Heyo! This week we’re lucky enough to have a guest post by fellow MSTP, Vincent Laufer, GS3. Here’s his account of adventures in genomics and computer programming at the NCBI Hackathon earlier this month. Computer whizzes, gene whizzes, and whizzes of any sort, read on and enjoy. -Paige
In late June, I got an email from a friend, Anna, detailing something called the “NCBI hackathon.” Intrigued, I read through the information at: http://www.ncbi.nlm.nih.gov/news/05-28-2015-genomics-hackathon-august/. Now to many of you, this may conjure images of grown, bearded men in ninja turtles T-shirts eating cold pizza and wearing thick glasses, and it may sound like something you want nothing to do with. To me, however, it sounded fantastic. I spoke to my PhD mentor, Lou Bridges, and sent in the application form that day, and 2 weeks later learned from the NCBI, or National Center for Bioinformatics (which is part of the National Library of Medicine at the NIH), that I had been selected for the team on “push-button filtering of VCF files.”
Scarcely 4 weeks after that, I was packing for my trip to Bethesda, Maryland. And, although I still did not know if I should be dressing in a ninja turtle T-shirt or a suit and tie (I went with a happy medium of the two), I did know enough to be excited, and I was not disappointed…
I arrived on the morning of Monday the 3rd, and in total about 50 people from industry, graduate and postdoctoral training, the NIH, and elsewhere filed in. We were divided into 6 teams, with diverse goals such as education, RNA-seq normalization, genomic DNA bioinformatics processing, etc. After introductions, we divided into our teams. We started by talking through what we planned to do, then divided up the work flow. To explain this workflow I’ll have to take a step back and talk a little bit about how we currently sequence a human genome.
Right now, we use technology based on “short read sequencing” almost everywhere. Briefly, you extract genomic DNA from a sample, like blood, massively amplify that DNA, then chop it up into short bits, then align that to a reference genome that is as accurate as we can make it, for now.
The file containing all the short bits, before they are aligned, is a FAST Q file. Once you align them all, you can stack them vertically, with all the reads assigned to a position. That is a rough idea of a BAM file. Finally, you can compare all the calls of a specific variant in a BAM file. If you are confident that something is a real variant and not an artifact, you can “call” the variant. In effect, this means, “ I believe there is a real variant at chr2:30494823.” This goes into a variant call file or VCF file. This file is what the field has converged on as the standard, and it is what you do most of your analysis (as opposed to preparation or QC) on.
So the first 3 steps of our pipeline were to automate this process. We take any of the three files, and convert it, ultimately, into a VCF file. We then take the VCF file, and annotate it using a program called snpEff (http://snpeff.sourceforge.net/). What I mean is, we say, this variant, the one called at chr4:40249428 is actually in a Gene, and it is a missense variant, and it’s rsID is rs3949842, and it has a Sift score of 2, and it has a conservation score of 7.2, etc. etc.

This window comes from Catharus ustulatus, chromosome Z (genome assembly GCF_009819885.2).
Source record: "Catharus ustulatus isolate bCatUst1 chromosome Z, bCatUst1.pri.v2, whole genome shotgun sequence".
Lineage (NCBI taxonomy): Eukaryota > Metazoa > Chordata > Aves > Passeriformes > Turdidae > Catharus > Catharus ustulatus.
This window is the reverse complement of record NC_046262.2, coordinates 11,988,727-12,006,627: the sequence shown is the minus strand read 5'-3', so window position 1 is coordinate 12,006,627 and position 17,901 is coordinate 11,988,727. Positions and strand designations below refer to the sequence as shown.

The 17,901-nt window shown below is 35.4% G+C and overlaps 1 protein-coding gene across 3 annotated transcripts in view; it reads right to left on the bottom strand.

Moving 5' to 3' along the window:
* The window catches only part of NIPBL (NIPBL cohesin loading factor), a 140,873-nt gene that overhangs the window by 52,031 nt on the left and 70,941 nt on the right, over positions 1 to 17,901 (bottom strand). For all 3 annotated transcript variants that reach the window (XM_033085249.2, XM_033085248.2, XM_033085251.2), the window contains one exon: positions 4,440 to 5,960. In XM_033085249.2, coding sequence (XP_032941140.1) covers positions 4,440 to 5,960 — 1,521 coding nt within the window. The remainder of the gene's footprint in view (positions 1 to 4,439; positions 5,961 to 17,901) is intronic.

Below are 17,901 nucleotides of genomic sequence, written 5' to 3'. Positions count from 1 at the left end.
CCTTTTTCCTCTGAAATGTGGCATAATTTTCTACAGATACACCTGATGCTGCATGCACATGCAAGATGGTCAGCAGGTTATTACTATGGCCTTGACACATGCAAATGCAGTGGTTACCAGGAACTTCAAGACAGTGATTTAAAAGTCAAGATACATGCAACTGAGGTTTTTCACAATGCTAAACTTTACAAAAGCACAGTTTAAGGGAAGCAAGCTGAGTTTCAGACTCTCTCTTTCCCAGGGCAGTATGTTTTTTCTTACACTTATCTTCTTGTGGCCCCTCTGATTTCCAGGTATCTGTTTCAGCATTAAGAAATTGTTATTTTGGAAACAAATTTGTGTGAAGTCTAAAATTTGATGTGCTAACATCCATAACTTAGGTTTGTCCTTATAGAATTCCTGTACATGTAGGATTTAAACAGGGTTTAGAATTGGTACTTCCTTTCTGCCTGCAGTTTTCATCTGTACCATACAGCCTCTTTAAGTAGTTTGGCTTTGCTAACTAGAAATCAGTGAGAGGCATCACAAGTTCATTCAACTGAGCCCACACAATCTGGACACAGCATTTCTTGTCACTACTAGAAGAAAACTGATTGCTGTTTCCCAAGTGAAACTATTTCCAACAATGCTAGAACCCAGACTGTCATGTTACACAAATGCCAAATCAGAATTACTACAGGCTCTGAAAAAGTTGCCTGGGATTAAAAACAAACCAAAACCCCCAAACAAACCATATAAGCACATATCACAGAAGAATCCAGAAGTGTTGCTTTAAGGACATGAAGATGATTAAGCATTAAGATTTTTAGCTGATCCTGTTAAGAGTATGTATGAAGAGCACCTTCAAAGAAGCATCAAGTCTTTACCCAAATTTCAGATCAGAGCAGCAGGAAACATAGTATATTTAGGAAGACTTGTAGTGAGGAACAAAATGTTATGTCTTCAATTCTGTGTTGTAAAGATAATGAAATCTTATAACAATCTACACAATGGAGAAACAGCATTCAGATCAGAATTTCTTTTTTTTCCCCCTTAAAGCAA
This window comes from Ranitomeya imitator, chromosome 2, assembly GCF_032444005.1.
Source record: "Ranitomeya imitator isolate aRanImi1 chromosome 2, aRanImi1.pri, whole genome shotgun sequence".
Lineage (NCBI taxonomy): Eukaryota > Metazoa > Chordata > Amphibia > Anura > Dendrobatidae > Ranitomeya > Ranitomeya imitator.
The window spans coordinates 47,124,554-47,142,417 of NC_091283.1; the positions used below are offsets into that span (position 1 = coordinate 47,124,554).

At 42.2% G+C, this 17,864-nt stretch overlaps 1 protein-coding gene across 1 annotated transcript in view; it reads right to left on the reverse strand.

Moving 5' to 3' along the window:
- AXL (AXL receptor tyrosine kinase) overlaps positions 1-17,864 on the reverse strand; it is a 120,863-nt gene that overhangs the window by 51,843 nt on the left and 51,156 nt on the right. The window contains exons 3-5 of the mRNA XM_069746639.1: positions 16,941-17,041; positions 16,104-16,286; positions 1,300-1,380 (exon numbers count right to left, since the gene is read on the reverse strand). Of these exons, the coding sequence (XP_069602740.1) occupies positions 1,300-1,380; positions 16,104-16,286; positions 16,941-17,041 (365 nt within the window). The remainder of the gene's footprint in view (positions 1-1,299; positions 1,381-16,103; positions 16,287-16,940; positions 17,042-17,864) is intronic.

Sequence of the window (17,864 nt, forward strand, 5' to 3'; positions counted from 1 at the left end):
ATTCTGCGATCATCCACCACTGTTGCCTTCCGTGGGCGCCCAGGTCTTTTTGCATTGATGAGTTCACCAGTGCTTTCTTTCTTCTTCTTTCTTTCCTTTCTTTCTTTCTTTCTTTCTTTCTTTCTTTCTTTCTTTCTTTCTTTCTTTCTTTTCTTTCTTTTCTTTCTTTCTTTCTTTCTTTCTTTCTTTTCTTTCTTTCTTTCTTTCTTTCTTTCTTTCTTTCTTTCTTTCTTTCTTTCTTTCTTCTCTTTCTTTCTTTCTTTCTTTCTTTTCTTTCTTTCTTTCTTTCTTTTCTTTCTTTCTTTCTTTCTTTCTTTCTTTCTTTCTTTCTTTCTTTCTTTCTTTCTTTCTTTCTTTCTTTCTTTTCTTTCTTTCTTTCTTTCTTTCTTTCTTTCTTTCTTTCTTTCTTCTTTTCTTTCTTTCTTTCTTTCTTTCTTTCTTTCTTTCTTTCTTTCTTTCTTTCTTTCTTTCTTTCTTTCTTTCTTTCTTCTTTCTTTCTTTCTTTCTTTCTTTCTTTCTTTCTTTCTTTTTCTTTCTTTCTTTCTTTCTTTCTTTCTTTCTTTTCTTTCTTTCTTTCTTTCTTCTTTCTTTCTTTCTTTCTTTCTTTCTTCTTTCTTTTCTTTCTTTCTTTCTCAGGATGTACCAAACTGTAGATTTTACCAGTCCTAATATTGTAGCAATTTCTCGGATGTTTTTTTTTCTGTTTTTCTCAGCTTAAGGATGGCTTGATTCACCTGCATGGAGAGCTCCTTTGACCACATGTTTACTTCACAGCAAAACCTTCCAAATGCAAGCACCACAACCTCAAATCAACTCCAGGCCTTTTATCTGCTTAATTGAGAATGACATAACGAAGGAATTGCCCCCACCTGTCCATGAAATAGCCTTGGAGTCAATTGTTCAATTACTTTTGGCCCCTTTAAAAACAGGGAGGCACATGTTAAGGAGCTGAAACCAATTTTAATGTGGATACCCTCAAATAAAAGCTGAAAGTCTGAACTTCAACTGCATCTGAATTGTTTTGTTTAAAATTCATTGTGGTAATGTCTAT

The next steps we took were really interesting and novel. We then take the VCF file and convert it to a JSON object, which is an object with a standard syntax that can be processed using a variety of web tools. We then uploaded this genomic information – in the form of a JSON object – into SOLR (https://en.wikipedia.org/wiki/Apache_Solr ) (think of it like a kind of search engine). This enables you to view the genomic information you uploaded (in whatever form in which you uploaded it) in the browser in an indexable fashion.
So, each of us had a part of this pipeline to code – mine was the variant annotation. We worked on it day and night for three days, taking time out to socialize on Tuesday night and during the day a bit. I met extremely accomplished people in several fields of bioinformatics, people such as Dr. Sean Davis of the NCI and Lukas Wagner of the NCBI, peers in graduate study, researchers making the transition from post-doctoral candidate to junior faculty, and many others. At the end of the three days, we all presented our projects. I was stunned at the quality and scope of the projects that my colleagues were able to put together in that short time – and what’s more it is all open-source and available on GitHub: https://github.com/DCGenomics?tab=repositories, so you can stand agape along side me.
Departing from Bethesda, I had so much to take away from the experience .. new tools I had learned to use like Snakemake (https://bitbucket.org/johanneskoester/snakemake/wiki/Home) and Pycharm (https://www.jetbrains.com/pycharm/), new contacts and colleagues, and most importantly a new outlook: that together we can build the informatic infrastructure necessary to break some of the most recalcitrant problems that have persisted in medical science.